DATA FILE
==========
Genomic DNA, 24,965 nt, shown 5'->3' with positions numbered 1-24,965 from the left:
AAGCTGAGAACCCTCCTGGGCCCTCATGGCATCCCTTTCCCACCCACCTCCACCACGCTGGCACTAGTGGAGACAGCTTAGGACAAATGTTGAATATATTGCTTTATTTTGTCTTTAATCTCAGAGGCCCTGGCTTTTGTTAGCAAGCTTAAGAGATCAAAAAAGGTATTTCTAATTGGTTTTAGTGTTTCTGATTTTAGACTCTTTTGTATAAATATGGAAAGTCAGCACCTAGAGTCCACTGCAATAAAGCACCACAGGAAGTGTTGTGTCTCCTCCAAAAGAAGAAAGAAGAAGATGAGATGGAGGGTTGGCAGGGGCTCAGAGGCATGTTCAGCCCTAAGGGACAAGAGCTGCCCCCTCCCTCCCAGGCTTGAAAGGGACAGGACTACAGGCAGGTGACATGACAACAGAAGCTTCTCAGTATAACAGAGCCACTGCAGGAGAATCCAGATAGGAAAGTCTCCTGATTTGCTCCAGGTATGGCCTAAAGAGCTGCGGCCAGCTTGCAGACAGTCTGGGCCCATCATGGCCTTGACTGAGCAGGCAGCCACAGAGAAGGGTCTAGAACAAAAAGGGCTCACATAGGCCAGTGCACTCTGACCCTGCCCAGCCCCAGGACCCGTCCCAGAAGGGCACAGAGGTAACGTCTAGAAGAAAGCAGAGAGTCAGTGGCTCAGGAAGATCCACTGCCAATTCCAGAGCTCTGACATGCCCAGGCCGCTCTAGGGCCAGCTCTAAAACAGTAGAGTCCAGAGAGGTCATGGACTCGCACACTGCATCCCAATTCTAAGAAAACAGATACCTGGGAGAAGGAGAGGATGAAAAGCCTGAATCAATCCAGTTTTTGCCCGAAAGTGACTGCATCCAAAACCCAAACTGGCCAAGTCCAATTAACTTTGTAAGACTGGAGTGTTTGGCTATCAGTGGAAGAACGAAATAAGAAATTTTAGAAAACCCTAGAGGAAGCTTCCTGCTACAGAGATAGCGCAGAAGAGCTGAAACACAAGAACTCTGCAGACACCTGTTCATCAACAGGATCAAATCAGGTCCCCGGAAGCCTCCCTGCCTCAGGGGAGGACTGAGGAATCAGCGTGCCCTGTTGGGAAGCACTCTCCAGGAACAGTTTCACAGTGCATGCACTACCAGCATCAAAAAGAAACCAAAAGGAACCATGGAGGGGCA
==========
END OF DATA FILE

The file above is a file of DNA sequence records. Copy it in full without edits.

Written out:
Genomic DNA, 24,965 nt, shown 5'->3' with positions numbered 1-24,965 from the left:
AAGCTGAGAACCCTCCTGGGCCCTCATGGCATCCCTTTCCCACCCACCTCCACCACGCTGGCACTAGTGGAGACAGCTTAGGACAAATGTTGAATATATTGCTTTATTTTGTCTTTAATCTCAGAGGCCCTGGCTTTTGTTAGCAAGCTTAAGAGATCAAAAAAGGTATTTCTAATTGGTTTTAGTGTTTCTGATTTTAGACTCTTTTGTATAAATATGGAAAGTCAGCACCTAGAGTCCACTGCAATAAAGCACCACAGGAAGTGTTGTGTCTCCTCCAAAAGAAGAAAGAAGAAGATGAGATGGAGGGTTGGCAGGGGCTCAGAGGCATGTTCAGCCCTAAGGGACAAGAGCTGCCCCCTCCCTCCCAGGCTTGAAAGGGACAGGACTACAGGCAGGTGACATGACAACAGAAGCTTCTCAGTATAACAGAGCCACTGCAGGAGAATCCAGATAGGAAAGTCTCCTGATTTGCTCCAGGTATGGCCTAAAGAGCTGCGGCCAGCTTGCAGACAGTCTGGGCCCATCATGGCCTTGACTGAGCAGGCAGCCACAGAGAAGGGTCTAGAACAAAAAGGGCTCACATAGGCCAGTGCACTCTGACCCTGCCCAGCCCCAGGACCCGTCCCAGAAGGGCACAGAGGTAACGTCTAGAAGAAAGCAGAGAGTCAGTGGCTCAGGAAGATCCACTGCCAATTCCAGAGCTCTGACATGCCCAGGCCGCTCTAGGGCCAGCTCTAAAACAGTAGAGTCCAGAGAGGTCATGGACTCGCACACTGCATCCCAATTCTAAGAAAACAGATACCTGGGAGAAGGAGAGGATGAAAAGCCTGAATCAATCCAGTTTTTGCCCGAAAGTGACTGCATCCAAAACCCAAACTGGCCAAGTCCAATTAACTTTGTAAGACTGGAGTGTTTGGCTATCAGTGGAAGAACGAAATAAGAAATTTTAGAAAACCCTAGAGGAAGCTTCCTGCTACAGAGATAGCGCAGAAGAGCTGAAACACAAGAACTCTGCAGACACCTGTTCATCAACAGGATCAAATCAGGTCCCCGGAAGCCTCCCTGCCTCAGGGGAGGACTGAGGAATCAGCGTGCCCTGTTGGGAAGCACTCTCCAGGAACAGTTTCACAGTGCATGCACTACCAGCATCAAAAAGAAACCAAAAGGAACCATGGAGGGGCA